BY CATHY MCKITRICK | The Salt Lake Tribune | Jan 23 2012
While its urban camps have shrunk or disappeared, the Occupy Wall Street movement continues a nationwide social-justice fight on several fronts.
Occupy SLC’s Pioneer Park camp existed for five weeks last fall until police razed it after the death of a homeless man. Since then, a small cluster of tents has been allowed to remain in the city’s downtown Gallivan Center.
“It’s still very important that we have a presence here,” activist Seth Neily said of the canvas enclave. “We are continuing to educate and promote awareness about the issues at hand.”
Last week Utah Occupiers joined Move to Amend and other groups throughout the country to protest Citizens United, a U.S. Supreme Court ruling that allows unlimited corporate cash in political campaigns. Activists staged a protest at the Sundance Film Festival in Park City on Sunday, leading to one arrest.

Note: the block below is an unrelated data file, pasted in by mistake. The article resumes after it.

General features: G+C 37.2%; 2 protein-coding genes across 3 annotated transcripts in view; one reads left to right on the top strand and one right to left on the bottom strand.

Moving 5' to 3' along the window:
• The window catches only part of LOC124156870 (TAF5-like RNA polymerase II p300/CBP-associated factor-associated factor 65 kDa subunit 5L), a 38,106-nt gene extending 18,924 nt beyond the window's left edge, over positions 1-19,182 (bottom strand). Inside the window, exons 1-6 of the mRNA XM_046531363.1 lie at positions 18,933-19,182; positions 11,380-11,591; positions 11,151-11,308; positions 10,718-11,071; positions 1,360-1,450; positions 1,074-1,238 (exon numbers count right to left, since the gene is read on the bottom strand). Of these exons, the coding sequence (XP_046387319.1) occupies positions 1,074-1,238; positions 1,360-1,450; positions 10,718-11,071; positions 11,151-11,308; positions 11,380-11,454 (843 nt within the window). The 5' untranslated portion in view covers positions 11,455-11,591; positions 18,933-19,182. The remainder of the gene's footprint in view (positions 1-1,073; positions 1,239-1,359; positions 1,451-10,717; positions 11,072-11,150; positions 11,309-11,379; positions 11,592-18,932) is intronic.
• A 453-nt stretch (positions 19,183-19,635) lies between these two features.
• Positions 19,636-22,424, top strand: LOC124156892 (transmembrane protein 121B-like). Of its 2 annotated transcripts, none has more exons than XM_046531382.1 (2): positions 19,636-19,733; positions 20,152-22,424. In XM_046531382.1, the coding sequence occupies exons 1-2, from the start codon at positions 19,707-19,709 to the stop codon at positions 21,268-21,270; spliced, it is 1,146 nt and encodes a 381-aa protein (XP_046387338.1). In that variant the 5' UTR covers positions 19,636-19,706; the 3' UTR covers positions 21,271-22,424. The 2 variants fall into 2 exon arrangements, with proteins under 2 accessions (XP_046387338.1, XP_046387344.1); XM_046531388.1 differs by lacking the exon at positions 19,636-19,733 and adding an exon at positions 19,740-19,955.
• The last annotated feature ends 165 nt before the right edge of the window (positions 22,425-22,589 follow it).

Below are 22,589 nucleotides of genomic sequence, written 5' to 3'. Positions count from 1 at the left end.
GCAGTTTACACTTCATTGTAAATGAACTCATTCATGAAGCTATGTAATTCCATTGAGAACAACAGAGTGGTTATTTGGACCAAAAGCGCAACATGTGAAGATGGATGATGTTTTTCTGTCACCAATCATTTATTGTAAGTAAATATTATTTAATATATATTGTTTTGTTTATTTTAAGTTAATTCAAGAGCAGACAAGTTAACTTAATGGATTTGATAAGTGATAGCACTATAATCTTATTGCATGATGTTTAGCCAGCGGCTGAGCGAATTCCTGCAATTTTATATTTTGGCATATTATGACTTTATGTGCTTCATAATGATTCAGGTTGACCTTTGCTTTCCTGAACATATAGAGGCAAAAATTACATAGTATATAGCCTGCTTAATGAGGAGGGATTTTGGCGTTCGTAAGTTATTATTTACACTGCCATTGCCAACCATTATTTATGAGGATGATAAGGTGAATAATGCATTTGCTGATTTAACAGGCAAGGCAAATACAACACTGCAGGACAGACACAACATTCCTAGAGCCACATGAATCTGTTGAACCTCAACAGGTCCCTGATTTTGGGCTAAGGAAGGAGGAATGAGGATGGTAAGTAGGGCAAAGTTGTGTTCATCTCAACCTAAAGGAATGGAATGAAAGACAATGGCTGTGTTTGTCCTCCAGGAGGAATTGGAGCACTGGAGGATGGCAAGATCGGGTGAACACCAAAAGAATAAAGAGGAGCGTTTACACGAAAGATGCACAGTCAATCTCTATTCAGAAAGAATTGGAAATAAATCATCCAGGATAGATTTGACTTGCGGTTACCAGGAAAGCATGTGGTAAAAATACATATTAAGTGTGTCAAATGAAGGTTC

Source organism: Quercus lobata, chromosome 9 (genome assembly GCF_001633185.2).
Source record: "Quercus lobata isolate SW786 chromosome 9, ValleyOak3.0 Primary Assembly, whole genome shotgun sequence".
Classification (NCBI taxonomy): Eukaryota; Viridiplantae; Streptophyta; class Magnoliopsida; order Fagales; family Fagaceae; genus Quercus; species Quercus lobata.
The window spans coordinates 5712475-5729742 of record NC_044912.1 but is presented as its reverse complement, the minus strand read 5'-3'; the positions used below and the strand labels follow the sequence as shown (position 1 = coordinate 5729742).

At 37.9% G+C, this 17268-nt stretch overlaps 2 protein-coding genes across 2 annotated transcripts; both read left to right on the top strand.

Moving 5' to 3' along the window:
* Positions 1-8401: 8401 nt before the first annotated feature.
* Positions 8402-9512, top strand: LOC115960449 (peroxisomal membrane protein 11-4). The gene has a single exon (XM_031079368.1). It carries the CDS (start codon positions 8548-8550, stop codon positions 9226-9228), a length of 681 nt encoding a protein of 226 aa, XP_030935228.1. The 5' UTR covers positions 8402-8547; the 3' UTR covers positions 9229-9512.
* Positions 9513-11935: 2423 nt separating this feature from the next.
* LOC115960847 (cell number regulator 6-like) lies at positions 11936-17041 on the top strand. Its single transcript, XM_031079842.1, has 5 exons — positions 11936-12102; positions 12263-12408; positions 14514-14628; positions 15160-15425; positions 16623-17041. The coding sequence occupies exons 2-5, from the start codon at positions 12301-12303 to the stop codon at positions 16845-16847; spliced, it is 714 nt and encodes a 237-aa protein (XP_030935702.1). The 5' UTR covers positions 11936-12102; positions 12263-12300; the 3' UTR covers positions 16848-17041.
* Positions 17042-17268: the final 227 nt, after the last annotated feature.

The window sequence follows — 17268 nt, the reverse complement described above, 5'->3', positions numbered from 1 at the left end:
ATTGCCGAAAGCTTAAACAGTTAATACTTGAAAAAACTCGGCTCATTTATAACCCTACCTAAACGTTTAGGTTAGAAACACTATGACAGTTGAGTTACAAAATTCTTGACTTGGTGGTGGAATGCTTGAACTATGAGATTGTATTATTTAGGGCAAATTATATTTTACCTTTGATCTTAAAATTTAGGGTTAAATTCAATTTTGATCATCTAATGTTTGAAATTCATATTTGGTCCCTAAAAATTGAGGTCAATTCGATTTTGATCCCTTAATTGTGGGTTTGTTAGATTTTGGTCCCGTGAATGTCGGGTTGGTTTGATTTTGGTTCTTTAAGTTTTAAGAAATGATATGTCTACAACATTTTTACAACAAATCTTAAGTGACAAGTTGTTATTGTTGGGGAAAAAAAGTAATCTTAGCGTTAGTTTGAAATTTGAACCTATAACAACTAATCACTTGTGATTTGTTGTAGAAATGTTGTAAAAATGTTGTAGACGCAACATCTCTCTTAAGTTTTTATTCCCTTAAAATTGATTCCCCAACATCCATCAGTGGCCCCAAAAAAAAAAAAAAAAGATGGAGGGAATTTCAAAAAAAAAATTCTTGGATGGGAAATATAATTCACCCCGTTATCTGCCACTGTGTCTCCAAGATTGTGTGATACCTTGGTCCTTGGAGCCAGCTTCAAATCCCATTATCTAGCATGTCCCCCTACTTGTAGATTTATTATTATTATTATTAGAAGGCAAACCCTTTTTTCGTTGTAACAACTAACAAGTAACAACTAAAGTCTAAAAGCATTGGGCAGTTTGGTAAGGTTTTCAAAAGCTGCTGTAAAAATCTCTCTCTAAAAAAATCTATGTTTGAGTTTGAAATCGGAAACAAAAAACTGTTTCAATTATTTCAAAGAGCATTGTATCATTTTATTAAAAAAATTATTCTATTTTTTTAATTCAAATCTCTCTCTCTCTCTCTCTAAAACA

Tuesday, protesters take aim at prison privatization, teaming with the National Prison Divestment Campaign for what they’re calling a national day of action. Local activists will congregate at the corner of West Temple and 200 South in Salt Lake City at 11 a.m. for a rally urging Wells Fargo bank to divest of its holdings in the for-profit private prison industry.
“The prison industrial complex is a racist business that profits off of human beings and the working poor,” said activist Victor Puertas of Salt Lake City.
Advocates also claim the industry victimizes immigrants in government custody.
Utah is home to the third largest private prison provider in the nation, the Centerville-based Management Training Corporation. According to its website, MTC operates two correction centers in Arizona, one in California, one in Florida, one in Idaho, one in Ohio, two in New Mexico and 11 in Texas.